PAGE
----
Non-communicable Diseases

Keto diet : Staying healthy, adopting a very low-carb diet

It can’t be bottled and sold.

Sadly, there are also no risk-free quick fixes or waving of magical wands.

Weight loss is a piece of work, a period of devotion.

This is a moment where you are committed to the science and the mastery of the self and body as one unit. Getting on the Keto diet is more than counting calories in every meal.

It is a personal pledge to observe set principles to lose weight.

Described as a game changer, the use of the ketogenic diet has been lauded by scientific research that recommends it to shake off those extra kilos.

But how does the Keto diet work ?

Dr Daniel Katambo

Dr Daniel Katambo, a diabetes specialist and weight management expert explains that this very low carbohydrate diet mimics the effects of fasting causing the body to produce ketones.

“During starvation, the body is forced to burn fats rather than carbohydrates. In a ketogenic diet, the main source of energy is fat and when this is combined with a low intake of carbohydrates, the body makes ketones,” Dr Katambo said.

If your cells don’t get enough glucose, your body burns fat for energy instead. This produces a substance called ketones, he adds

Dr Katambo warns that despite the popularity and celebrated efficiency of the keto diet, failure rates can be quite high when an individual does it without medical consultation.

The ketogenic diet is not a new tool in weight and diabetes management. It was used in the 1920’s to treat other health conditions and in the last decade, it has gained immense popularity primarily because of its successful short-term effect on weight loss.

The Keto diet comprises the following;

  • A high proportion of healthy fats
  • Adequate levels of healthy proteins
  • Vegetables and very minimum to zero carbohydrates

“The keto diet was used in the 1920’s to manage seizures in persons who had epilepsy. However, this was later dropped with the development of anti-convulsive medicines but not for too long. A couple of years later, when epilepsy control was not achieved in some patients especially children, the keto diet was re-introduced, “ noted Dr Katambo.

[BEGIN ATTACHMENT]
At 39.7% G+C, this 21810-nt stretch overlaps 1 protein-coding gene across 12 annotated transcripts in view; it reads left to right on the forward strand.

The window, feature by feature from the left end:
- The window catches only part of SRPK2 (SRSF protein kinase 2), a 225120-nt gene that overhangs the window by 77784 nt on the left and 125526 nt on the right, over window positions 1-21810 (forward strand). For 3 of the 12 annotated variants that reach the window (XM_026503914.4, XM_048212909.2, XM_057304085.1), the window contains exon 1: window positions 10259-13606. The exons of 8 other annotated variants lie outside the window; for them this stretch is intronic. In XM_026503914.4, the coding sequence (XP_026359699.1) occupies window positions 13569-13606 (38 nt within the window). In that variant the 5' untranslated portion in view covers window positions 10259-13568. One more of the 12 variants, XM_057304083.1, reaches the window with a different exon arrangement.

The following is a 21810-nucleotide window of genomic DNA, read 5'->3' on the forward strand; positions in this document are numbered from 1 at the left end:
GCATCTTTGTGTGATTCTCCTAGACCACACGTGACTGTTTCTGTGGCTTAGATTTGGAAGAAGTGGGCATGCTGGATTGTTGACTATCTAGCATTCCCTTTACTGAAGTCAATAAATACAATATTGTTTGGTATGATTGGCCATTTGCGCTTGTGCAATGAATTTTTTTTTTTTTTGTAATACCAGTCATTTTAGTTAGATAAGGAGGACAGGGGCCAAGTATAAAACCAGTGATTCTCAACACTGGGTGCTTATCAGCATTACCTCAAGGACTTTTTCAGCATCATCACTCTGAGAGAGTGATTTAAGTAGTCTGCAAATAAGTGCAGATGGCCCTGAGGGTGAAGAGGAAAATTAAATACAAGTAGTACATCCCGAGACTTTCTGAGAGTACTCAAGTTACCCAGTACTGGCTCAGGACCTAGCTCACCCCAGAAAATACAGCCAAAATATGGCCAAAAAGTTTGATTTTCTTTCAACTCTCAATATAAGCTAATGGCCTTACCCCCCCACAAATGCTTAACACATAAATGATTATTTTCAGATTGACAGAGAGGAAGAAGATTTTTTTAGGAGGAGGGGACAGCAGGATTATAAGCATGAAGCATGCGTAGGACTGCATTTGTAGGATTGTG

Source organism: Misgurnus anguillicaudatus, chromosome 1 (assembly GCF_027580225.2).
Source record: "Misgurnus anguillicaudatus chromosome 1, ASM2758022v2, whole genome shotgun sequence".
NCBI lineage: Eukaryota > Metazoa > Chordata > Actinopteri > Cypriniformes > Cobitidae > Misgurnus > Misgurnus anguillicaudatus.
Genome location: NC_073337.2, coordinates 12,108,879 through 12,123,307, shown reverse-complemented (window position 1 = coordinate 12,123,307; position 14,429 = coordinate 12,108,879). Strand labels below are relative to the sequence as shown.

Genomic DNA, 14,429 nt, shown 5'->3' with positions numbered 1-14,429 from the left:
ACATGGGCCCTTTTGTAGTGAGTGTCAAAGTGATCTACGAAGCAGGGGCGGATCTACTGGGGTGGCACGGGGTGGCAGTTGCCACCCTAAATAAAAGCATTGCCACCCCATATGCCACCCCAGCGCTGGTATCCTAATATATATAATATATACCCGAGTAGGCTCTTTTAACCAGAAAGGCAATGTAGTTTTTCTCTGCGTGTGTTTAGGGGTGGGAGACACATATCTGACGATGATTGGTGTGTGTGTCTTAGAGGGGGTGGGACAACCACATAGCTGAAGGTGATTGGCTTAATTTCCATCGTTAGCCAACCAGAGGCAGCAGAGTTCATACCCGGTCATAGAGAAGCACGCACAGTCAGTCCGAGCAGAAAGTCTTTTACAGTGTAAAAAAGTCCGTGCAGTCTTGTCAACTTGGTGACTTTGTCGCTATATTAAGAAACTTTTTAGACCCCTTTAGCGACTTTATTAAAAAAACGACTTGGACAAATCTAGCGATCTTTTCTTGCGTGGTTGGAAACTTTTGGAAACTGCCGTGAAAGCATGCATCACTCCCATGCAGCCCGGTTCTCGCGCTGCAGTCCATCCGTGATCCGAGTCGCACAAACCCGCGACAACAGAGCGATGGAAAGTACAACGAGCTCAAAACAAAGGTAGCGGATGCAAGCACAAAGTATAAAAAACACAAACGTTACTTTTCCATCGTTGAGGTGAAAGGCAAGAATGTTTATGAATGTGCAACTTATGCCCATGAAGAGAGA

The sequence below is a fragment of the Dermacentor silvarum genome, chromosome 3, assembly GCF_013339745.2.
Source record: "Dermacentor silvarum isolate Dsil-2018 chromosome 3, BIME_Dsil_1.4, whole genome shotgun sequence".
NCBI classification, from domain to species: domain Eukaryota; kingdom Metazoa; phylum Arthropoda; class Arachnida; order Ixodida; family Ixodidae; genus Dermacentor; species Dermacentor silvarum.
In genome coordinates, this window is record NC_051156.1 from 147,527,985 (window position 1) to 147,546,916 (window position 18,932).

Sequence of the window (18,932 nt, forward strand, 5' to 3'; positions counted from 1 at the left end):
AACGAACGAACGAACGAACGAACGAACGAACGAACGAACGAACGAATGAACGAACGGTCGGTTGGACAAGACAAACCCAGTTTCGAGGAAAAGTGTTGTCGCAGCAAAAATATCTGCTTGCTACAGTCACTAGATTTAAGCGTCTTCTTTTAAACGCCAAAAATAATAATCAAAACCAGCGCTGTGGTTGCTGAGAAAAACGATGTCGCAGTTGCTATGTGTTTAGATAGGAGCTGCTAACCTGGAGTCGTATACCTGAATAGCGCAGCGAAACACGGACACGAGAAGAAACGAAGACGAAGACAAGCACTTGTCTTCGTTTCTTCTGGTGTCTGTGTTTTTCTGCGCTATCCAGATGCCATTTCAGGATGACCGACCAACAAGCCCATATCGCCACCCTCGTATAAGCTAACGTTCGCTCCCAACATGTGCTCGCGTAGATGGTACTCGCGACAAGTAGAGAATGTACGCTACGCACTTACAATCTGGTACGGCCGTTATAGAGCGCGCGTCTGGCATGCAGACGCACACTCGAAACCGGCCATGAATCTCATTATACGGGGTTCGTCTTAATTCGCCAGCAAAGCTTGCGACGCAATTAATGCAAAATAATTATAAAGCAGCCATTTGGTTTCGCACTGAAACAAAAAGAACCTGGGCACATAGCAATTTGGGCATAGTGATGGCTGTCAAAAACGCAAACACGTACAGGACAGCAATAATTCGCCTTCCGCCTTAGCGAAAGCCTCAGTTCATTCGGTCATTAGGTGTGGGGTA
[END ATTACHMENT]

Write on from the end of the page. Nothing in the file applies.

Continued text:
Keto diet can be used to reverse diabetes through its wweight management principle

History aside, the main scientific reason for being on a keto diet is to lose weight, which can also be used to put diabetes into remission. While on this diet, the insulin levels drastically drop leading to improve on insulin resistance leading to shedding the kilos.

What is the difference between being overweight and an obese?

Overweight and obesity are defined as abnormal or excessive fat accumulation that presents a risk to health.  The World Health Organisation considers a body mass index (BMI) of over 25 as overweight, and over 30 as obese.

The World Health Organisation observes that overweight and obesity are now dramatically on the rise in low- and middle-income countries, particularly in urban settings.

Dr Daniel Katambo observes that whereas the principles of adopting this diet are universally understood, it’s use requires expertise on its implementation to align with the culture and locally available foods.


Side effects

“A person on a keto diet should be monitored by a health expert due to some short-term side effects informally known as ‘keto flu’ which includes symptoms such as nausea, vomiting, fatigue, headache, dizziness, constipation, and low exercise tolerance, said Dr Katambo.

However, Dr Katambo notes that these symptoms typically resolve after a few days to weeks as the body adjusts to the ketogenic state.

How sustainable is this diet?

According to Dr Katambo, personal discipline and commitment are needed to manage enhance adherence to the Keto diet.

“Once the person assumes previous lifestyle, the weight returns unforgivingly,” he said adding that for persons who had diabetes Type 2, there is a chance that they will revert back to medication including insulin.

In other studies, the ketogenic diet has shown some promise in managing some neurological disorders, like epilepsy, dementia, ALS, traumatic brain injury, acne, cancers, and metabolic disorders.



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